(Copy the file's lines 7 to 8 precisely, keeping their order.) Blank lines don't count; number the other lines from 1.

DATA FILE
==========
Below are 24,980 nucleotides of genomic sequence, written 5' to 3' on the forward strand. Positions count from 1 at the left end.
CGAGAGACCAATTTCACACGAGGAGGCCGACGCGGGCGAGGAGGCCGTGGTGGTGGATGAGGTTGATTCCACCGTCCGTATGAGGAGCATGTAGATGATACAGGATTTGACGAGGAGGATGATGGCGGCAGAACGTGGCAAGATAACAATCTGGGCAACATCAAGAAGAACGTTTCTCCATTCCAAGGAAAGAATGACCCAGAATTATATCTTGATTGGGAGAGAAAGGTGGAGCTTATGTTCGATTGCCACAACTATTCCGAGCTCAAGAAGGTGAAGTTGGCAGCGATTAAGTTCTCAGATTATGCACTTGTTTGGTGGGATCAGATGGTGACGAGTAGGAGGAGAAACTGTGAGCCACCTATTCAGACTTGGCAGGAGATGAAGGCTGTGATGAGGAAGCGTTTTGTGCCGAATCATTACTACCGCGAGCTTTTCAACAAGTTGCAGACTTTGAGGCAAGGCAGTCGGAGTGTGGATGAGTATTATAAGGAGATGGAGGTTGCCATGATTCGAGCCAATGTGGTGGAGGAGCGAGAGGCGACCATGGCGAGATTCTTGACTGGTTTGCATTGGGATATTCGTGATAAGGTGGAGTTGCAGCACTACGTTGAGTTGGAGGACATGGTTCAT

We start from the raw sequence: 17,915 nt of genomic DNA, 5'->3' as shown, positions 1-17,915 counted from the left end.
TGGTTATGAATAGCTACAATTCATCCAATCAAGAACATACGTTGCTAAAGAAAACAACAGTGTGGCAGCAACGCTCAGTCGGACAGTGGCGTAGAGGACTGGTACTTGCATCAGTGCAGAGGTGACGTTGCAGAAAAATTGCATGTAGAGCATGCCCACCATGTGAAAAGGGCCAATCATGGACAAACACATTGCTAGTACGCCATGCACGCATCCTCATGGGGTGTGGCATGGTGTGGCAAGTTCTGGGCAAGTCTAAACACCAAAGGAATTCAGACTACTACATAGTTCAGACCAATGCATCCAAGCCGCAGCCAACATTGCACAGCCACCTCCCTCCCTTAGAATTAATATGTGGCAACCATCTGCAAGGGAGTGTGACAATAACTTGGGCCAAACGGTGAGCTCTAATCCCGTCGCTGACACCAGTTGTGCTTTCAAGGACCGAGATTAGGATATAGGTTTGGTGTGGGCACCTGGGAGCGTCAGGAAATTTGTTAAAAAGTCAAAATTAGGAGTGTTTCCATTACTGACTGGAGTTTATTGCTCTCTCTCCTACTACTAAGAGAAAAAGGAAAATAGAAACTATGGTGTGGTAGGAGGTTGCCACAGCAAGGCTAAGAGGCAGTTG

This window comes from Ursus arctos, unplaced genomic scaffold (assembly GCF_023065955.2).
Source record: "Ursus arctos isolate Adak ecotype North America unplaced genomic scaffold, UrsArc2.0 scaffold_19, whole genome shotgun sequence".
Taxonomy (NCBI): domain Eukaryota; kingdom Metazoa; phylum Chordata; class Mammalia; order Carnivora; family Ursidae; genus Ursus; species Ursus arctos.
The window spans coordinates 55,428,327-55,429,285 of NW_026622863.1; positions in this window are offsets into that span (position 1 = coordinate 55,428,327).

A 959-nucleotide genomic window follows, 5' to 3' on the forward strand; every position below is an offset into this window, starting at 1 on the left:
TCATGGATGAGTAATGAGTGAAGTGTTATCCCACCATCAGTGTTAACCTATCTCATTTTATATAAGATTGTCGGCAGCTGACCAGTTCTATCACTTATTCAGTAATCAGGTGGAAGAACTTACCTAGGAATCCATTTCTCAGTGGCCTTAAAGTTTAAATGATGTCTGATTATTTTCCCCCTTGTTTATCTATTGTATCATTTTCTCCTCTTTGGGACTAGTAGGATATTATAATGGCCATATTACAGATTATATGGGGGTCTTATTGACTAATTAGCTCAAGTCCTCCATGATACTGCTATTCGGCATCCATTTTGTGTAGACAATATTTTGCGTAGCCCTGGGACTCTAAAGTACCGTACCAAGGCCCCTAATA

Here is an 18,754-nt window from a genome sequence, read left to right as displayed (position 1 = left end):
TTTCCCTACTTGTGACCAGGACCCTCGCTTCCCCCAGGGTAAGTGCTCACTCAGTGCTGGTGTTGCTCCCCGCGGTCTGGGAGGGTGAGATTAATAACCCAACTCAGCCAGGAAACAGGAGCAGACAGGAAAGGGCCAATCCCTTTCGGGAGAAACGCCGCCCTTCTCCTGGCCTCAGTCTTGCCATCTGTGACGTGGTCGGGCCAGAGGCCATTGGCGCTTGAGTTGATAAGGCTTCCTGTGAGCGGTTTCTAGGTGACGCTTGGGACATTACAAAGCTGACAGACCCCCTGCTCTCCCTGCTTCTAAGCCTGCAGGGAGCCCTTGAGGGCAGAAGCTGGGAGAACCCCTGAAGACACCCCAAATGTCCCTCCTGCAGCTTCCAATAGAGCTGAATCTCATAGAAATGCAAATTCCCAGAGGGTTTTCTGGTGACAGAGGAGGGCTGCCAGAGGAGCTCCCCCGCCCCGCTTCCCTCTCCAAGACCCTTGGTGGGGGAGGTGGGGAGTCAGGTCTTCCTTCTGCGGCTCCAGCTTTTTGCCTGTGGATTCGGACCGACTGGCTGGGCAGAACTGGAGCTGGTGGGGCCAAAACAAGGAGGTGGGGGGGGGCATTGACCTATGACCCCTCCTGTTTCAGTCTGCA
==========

Taxonomy (NCBI): domain Eukaryota; kingdom Metazoa; phylum Chordata; class Mammalia; order Carnivora; family Ursidae; genus Ursus; species Ursus arctos.
The window spans coordinates 55,428,327-55,429,285 of NW_026622863.1; positions in this window are offsets into that span (position 1 = coordinate 55,428,327).